The government announced last week that all arrivals to England, Scotland and Wales from overseas will need to show proof of a negative Covid test before entry into the country.
This regulation is now due to come into place for England from 4am on Friday 15 January. A date for when this will come into effect in Scotland and Wales has not yet been announced.
Travellers to provide negative Covid test
All international passengers will have to take a Covid-19 test up to 72 hours before they depart - including UK nationals.
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The regulation applies to inbound passengers on boats, planes and trains.
British nationals who are attempting to return home, but test positive for the virus must not travel, and must follow the local guidance in their host country.
Those travelling without a pre-departure negative test result will be fined a minimum of £500, and operators transporting non-compliant passengers will also be fined.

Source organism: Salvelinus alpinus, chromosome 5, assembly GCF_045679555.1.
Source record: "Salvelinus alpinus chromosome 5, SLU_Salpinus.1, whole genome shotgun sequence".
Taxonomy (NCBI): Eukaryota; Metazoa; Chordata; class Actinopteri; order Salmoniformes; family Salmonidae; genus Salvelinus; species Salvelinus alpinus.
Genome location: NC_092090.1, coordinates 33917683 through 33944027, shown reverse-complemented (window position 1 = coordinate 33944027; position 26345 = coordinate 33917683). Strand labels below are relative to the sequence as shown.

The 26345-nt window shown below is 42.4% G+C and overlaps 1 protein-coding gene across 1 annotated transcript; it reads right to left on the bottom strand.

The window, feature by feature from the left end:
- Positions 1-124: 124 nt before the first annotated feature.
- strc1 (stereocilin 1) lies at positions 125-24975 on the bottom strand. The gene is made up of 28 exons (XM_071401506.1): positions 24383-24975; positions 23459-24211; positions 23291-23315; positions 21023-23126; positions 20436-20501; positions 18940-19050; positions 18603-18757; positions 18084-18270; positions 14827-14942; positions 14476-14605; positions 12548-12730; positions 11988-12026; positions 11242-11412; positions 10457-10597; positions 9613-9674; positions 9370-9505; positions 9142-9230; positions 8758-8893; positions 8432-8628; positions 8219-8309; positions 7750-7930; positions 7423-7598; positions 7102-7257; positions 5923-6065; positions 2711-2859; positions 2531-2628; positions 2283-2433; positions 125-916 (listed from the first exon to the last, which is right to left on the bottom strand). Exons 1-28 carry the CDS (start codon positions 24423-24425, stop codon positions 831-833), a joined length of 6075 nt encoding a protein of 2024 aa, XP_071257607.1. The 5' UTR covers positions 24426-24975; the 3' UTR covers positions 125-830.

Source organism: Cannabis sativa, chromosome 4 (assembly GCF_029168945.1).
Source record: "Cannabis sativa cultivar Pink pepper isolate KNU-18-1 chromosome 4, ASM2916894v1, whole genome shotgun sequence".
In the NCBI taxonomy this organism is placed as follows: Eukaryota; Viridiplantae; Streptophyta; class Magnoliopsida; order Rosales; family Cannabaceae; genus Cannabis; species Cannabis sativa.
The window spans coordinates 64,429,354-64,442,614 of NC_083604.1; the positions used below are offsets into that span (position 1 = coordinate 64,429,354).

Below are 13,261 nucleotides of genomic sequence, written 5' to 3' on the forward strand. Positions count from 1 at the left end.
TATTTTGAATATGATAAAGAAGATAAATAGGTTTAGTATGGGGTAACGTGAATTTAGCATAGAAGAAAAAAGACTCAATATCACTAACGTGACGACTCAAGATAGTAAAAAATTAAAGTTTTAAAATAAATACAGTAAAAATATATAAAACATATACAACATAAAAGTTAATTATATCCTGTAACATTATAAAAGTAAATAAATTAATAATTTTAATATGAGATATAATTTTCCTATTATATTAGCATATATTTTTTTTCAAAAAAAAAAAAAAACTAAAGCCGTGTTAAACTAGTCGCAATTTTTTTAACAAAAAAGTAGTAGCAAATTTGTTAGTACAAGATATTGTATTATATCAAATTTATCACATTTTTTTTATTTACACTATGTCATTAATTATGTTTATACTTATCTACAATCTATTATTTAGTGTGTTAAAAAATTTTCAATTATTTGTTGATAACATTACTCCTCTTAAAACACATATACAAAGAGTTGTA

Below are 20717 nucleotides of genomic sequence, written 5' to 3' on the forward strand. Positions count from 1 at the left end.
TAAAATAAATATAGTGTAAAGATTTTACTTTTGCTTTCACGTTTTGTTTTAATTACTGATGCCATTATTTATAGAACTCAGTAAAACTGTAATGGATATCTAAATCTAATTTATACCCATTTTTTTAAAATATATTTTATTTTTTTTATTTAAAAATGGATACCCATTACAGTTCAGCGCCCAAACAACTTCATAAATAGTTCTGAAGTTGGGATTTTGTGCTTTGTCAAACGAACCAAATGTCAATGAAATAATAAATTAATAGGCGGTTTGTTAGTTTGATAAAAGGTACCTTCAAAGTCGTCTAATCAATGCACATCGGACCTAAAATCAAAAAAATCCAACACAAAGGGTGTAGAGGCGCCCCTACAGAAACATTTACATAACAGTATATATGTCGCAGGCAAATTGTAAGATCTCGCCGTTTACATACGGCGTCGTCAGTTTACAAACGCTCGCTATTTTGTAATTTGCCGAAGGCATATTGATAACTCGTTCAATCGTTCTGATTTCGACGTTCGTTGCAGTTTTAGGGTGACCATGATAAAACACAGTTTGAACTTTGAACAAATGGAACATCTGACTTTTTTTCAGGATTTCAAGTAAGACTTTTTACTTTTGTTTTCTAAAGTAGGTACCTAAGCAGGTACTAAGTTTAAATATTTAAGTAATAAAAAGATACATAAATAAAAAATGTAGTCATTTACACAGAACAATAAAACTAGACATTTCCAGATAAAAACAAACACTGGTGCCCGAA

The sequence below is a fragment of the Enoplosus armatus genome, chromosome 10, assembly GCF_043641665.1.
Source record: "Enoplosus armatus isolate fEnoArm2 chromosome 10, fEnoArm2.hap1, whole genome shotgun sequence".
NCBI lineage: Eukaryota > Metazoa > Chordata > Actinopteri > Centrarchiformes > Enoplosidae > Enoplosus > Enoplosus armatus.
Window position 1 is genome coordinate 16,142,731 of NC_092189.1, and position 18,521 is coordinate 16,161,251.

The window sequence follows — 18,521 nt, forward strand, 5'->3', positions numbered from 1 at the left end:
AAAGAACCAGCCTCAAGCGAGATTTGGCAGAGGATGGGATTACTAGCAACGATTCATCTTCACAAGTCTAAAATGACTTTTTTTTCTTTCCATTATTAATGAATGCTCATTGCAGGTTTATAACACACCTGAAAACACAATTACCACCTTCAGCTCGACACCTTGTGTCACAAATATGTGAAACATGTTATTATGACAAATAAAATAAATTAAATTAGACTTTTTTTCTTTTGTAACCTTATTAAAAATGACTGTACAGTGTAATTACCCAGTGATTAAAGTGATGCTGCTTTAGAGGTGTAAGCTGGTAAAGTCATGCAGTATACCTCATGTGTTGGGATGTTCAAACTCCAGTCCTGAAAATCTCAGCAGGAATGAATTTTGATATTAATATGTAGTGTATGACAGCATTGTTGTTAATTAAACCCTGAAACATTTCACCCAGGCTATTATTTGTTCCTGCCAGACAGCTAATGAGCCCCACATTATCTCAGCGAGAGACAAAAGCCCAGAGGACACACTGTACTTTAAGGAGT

Arrivals from a country not on the travel corridor list will still have to quarantine for 10 days regardless of their test results.
‘We are now taking additional steps to add a further layer of protection to safeguard public health’
Transport Minister Robert Courts said: "Both globally and domestically we are seeing significant increases in levels of coronavirus, including the emergence of worrying new strains.
"It is therefore imperative that we ensure we are doing all we can to protect travel, reduce the risk of imported infections, including from new variants, and protect our NHS while national lockdown and vaccinations take effect.
"We already have strong safeguards in place, including a requirement for mandatory 10-day self-isolation for the vast majority of arrivals and our Travel Corridors system remains critical in managing the risk of imported cases from high-risk countries.
"However, as a result of increasing instances of COVID-19 around the world, including the emergence of new variants, we are now taking additional steps to add a further layer of protection to safeguard public health."